What happened

It didn't take long for investors to shrug off United Continental's (NYSE:UAL) infamous passenger-assault incident. During May, all eyes were on new signs that the domestic unit revenue environment for airlines was improving.

As a result, while United shares languished in the immediate aftermath of the April incident, they got back on track last month, soaring to a new all-time high. In total, United Continental stock rose 13.5% in May, according to data from S&P Global Market Intelligence.

UAL Chart

United Continental May Stock Performance, data by YCharts.

So what

On May 2, Delta Air Lines revealed that its unit revenue grew slightly more than expected during April. A week later, American Airlines raised its second-quarter unit revenue guidance by 0.5 percentage points. These favorable updates caused airline stocks broadly to rally.

United didn't change its own unit revenue forecast when it reported its April traffic results. Nevertheless, it participated in the sector rally. Nearly all of the stock's gains during May came in its first week and a half.

There wasn't much else to explain United Continental stock's surge last month. The carrier did highlight that its operational performance continues to improve, with fewer cancellations and more on-time departures than ever before. That should help it keep unit costs down. But it could take years to derive any meaningful unit revenue benefits from improved reliability.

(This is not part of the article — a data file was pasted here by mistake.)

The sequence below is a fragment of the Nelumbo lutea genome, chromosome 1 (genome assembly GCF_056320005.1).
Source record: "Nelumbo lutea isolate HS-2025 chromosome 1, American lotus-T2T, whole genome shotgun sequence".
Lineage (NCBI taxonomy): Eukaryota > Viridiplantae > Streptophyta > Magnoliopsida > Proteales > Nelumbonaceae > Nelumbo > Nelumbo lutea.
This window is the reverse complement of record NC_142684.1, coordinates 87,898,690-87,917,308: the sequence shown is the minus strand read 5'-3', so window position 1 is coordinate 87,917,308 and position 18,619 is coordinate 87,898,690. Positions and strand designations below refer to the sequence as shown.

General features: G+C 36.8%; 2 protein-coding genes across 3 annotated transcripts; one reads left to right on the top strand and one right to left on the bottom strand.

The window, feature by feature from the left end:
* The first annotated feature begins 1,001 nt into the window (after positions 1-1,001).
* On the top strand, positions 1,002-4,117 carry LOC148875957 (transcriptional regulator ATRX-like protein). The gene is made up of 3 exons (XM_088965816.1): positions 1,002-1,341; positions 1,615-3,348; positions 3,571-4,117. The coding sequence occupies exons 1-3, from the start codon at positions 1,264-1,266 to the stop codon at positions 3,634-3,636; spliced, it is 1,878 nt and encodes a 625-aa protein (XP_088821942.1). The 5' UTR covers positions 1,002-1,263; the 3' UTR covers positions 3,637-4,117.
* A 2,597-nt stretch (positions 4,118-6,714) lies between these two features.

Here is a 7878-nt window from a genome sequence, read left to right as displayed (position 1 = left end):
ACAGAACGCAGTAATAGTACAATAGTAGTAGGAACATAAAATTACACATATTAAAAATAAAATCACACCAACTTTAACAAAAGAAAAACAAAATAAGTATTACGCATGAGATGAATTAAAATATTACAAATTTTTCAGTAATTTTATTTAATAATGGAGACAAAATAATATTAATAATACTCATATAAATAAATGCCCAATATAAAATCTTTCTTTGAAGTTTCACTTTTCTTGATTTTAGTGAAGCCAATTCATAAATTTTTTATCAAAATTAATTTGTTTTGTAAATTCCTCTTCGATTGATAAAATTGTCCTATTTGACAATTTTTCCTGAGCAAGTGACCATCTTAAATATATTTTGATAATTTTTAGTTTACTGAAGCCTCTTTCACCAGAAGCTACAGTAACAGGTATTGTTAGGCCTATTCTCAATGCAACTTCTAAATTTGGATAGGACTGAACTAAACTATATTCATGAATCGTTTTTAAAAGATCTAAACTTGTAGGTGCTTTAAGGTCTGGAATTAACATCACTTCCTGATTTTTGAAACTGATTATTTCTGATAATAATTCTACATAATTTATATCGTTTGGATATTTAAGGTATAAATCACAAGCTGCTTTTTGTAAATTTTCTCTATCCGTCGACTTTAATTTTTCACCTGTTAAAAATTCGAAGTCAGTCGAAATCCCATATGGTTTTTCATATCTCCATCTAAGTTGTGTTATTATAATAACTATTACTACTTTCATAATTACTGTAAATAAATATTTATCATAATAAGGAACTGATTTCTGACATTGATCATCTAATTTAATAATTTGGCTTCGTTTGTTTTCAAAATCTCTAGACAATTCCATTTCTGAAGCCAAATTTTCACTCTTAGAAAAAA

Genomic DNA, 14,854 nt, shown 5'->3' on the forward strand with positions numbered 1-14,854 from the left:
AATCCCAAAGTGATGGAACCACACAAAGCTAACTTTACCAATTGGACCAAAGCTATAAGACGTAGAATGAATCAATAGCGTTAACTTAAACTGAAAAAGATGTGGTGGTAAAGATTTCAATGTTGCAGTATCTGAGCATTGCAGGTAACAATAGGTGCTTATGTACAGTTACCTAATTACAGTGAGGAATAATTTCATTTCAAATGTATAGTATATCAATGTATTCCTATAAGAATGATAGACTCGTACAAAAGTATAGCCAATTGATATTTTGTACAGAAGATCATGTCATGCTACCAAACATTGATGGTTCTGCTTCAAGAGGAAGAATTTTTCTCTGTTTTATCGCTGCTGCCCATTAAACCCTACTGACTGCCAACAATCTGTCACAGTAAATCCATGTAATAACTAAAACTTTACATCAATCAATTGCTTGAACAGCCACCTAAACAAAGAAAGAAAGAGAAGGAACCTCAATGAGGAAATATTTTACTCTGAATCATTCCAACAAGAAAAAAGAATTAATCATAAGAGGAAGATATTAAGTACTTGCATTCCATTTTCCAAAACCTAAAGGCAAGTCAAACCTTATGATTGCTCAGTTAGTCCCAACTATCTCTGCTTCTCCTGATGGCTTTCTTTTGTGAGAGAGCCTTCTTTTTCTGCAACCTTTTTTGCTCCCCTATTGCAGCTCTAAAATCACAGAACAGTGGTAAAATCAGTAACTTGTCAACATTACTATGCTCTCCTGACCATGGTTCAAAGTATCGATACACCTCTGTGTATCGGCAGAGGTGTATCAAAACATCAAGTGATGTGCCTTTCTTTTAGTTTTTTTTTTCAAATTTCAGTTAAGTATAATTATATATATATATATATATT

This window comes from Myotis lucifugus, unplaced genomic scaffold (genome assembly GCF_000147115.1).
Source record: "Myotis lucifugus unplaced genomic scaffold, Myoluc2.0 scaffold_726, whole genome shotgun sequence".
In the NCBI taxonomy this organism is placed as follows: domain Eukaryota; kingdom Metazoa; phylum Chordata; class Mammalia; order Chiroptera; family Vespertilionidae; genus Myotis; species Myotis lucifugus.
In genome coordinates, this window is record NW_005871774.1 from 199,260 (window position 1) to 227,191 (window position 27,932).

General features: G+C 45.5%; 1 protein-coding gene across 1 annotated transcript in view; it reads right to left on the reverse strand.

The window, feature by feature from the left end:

Now what

Earlier this week, United Continental reiterated its original forecast that unit revenue would rise by 1% to 3% in the second quarter. However, President Scott Kirby noted that "the Pacific region is experiencing incremental weakness."

A United Airlines plane

United is facing new unit revenue headwinds in a key region. Image source: United Airlines.

This comment may have been meant as an informal warning that unit revenue is trending toward the lower half of the guidance range. That would put United near the bottom of the industry in terms of unit revenue growth. Meanwhile, it has forecast that adjusted non-fuel unit costs will rise 4% to 5% this quarter.

With United Continental stock trading for more than 11 times projected 2017 earnings -- a premium compared to its two larger mainline rivals -- this might be a good time for shareholders to lock in some gains.

Adam Levine-Weinberg owns shares of Delta Air Lines. The Motley Fool has no position in any of the stocks mentioned. The Motley Fool has a disclosure policy.